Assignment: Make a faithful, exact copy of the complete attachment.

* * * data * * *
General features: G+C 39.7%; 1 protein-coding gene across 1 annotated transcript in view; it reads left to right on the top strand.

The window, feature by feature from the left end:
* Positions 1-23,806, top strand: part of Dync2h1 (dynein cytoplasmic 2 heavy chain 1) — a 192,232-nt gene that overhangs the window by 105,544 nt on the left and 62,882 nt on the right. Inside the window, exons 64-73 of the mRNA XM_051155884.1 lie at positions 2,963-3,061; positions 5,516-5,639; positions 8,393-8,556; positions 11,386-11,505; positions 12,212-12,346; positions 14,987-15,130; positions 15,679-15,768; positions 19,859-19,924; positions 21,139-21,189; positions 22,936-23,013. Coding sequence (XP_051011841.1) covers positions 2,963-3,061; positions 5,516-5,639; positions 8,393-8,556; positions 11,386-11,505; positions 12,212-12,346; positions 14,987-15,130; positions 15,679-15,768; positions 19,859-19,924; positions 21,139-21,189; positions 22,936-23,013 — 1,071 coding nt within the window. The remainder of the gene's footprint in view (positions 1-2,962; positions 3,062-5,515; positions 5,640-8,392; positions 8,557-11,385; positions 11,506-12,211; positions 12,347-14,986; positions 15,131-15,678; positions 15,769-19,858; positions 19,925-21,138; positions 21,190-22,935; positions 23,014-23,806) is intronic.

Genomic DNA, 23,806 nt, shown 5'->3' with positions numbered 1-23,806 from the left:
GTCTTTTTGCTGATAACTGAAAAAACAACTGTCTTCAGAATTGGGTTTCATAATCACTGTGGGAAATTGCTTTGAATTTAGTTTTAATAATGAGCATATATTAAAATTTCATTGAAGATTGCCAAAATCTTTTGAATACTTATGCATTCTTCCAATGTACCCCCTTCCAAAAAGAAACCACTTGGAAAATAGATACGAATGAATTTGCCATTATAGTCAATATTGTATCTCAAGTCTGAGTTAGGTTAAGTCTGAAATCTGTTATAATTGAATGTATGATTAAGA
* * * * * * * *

General features: G+C 39.7%; 1 protein-coding gene across 1 annotated transcript in view; it reads left to right on the top strand.

The window, feature by feature from the left end:
* Positions 1-23,806, top strand: part of Dync2h1 (dynein cytoplasmic 2 heavy chain 1) — a 192,232-nt gene that overhangs the window by 105,544 nt on the left and 62,882 nt on the right. Inside the window, exons 64-73 of the mRNA XM_051155884.1 lie at positions 2,963-3,061; positions 5,516-5,639; positions 8,393-8,556; positions 11,386-11,505; positions 12,212-12,346; positions 14,987-15,130; positions 15,679-15,768; positions 19,859-19,924; positions 21,139-21,189; positions 22,936-23,013. Coding sequence (XP_051011841.1) covers positions 2,963-3,061; positions 5,516-5,639; positions 8,393-8,556; positions 11,386-11,505; positions 12,212-12,346; positions 14,987-15,130; positions 15,679-15,768; positions 19,859-19,924; positions 21,139-21,189; positions 22,936-23,013 — 1,071 coding nt within the window. The remainder of the gene's footprint in view (positions 1-2,962; positions 3,062-5,515; positions 5,640-8,392; positions 8,557-11,385; positions 11,506-12,211; positions 12,347-14,986; positions 15,131-15,678; positions 15,769-19,858; positions 19,925-21,138; positions 21,190-22,935; positions 23,014-23,806) is intronic.

Genomic DNA, 23,806 nt, shown 5'->3' with positions numbered 1-23,806 from the left:
GTCTTTTTGCTGATAACTGAAAAAACAACTGTCTTCAGAATTGGGTTTCATAATCACTGTGGGAAATTGCTTTGAATTTAGTTTTAATAATGAGCATATATTAAAATTTCATTGAAGATTGCCAAAATCTTTTGAATACTTATGCATTCTTCCAATGTACCCCCTTCCAAAAAGAAACCACTTGGAAAATAGATACGAATGAATTTGCCATTATAGTCAATATTGTATCTCAAGTCTGAGTTAGGTTAAGTCTGAAATCTGTTATAATTGAATGTATGATTAAGA